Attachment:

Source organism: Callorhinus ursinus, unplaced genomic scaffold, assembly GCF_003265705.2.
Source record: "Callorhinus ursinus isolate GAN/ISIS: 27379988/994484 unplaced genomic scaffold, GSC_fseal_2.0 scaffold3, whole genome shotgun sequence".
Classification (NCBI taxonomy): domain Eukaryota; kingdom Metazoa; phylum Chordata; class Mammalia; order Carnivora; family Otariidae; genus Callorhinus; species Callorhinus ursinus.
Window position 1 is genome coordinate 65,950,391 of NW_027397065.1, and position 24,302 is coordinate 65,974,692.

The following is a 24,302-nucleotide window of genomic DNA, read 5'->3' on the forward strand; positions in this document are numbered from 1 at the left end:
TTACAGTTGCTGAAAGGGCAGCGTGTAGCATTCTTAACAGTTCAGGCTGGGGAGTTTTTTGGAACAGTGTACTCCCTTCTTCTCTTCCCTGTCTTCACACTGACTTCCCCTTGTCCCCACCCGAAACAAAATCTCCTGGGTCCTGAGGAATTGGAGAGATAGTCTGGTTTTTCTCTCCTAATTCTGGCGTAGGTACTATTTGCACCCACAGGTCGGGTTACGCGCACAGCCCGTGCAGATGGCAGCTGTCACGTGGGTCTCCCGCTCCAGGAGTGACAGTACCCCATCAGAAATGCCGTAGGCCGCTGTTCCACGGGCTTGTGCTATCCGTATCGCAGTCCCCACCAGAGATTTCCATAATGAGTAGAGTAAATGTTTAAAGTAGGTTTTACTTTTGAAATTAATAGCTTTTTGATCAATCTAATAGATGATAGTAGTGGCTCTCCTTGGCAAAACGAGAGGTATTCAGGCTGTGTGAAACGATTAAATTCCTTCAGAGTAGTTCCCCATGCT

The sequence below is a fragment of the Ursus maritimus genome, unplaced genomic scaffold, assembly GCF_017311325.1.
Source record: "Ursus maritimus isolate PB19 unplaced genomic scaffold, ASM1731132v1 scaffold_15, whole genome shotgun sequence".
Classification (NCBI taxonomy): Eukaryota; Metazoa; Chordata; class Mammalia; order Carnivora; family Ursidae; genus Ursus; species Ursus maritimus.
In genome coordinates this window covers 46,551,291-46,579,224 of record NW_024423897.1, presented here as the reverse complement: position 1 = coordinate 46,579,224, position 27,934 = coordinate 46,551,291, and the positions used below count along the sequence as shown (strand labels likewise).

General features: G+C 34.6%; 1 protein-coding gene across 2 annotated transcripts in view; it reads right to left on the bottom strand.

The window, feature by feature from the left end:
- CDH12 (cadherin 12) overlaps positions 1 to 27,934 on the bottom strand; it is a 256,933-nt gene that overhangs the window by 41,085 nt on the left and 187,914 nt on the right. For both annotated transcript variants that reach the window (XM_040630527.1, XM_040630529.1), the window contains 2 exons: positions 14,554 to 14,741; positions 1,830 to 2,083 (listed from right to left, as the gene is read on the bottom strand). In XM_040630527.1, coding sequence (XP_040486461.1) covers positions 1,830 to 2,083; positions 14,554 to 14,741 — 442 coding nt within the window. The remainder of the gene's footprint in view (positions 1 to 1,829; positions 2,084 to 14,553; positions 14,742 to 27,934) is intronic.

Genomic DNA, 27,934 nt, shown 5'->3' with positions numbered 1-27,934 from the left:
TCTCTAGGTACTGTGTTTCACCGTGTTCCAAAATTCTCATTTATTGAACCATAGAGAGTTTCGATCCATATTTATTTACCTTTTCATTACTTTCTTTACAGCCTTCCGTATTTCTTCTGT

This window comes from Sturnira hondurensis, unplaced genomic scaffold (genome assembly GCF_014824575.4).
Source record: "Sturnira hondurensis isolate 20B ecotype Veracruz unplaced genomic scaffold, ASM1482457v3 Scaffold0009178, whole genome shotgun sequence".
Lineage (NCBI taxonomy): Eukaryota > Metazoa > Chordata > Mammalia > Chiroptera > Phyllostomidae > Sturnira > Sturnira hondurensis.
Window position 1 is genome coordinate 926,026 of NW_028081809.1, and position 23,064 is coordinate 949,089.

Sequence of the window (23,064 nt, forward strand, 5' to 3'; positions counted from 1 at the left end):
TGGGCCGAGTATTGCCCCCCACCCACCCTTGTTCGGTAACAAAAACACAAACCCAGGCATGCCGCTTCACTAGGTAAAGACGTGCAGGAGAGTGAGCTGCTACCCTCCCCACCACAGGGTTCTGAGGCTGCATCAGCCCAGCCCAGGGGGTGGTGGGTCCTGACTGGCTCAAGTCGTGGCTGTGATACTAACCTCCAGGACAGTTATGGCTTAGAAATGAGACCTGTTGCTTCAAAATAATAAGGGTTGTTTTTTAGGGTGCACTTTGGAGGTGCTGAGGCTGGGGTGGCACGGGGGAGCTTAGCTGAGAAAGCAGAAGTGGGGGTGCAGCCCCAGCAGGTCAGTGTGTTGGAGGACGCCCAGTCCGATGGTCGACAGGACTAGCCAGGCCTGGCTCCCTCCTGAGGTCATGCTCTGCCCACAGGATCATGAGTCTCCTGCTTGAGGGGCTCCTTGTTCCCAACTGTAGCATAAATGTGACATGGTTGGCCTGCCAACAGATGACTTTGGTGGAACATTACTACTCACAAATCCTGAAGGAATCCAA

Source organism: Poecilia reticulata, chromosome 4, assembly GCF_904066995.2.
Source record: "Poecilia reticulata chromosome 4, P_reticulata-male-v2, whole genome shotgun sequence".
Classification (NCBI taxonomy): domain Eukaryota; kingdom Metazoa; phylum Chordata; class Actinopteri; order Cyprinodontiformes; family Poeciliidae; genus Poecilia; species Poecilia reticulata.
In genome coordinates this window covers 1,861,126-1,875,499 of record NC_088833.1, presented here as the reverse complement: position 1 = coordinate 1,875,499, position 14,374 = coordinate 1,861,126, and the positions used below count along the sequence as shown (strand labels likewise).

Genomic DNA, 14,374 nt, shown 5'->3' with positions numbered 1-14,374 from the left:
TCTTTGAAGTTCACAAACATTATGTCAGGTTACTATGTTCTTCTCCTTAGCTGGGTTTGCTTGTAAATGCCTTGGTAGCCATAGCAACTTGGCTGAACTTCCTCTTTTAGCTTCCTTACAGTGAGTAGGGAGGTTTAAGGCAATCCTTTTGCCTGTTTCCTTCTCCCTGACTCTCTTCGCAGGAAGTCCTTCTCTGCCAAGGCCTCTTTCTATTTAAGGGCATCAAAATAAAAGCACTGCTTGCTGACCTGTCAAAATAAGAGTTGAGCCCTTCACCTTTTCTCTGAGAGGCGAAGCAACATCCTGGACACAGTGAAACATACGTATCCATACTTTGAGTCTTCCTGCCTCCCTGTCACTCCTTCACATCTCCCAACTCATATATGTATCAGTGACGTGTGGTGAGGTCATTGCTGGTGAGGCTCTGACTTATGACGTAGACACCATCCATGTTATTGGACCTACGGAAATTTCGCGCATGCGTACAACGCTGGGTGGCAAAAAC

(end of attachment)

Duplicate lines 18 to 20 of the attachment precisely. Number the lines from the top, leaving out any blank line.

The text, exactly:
Lineage (NCBI taxonomy): Eukaryota > Metazoa > Chordata > Mammalia > Chiroptera > Phyllostomidae > Sturnira > Sturnira hondurensis.
Window position 1 is genome coordinate 926,026 of NW_028081809.1, and position 23,064 is coordinate 949,089.

Sequence of the window (23,064 nt, forward strand, 5' to 3'; positions counted from 1 at the left end):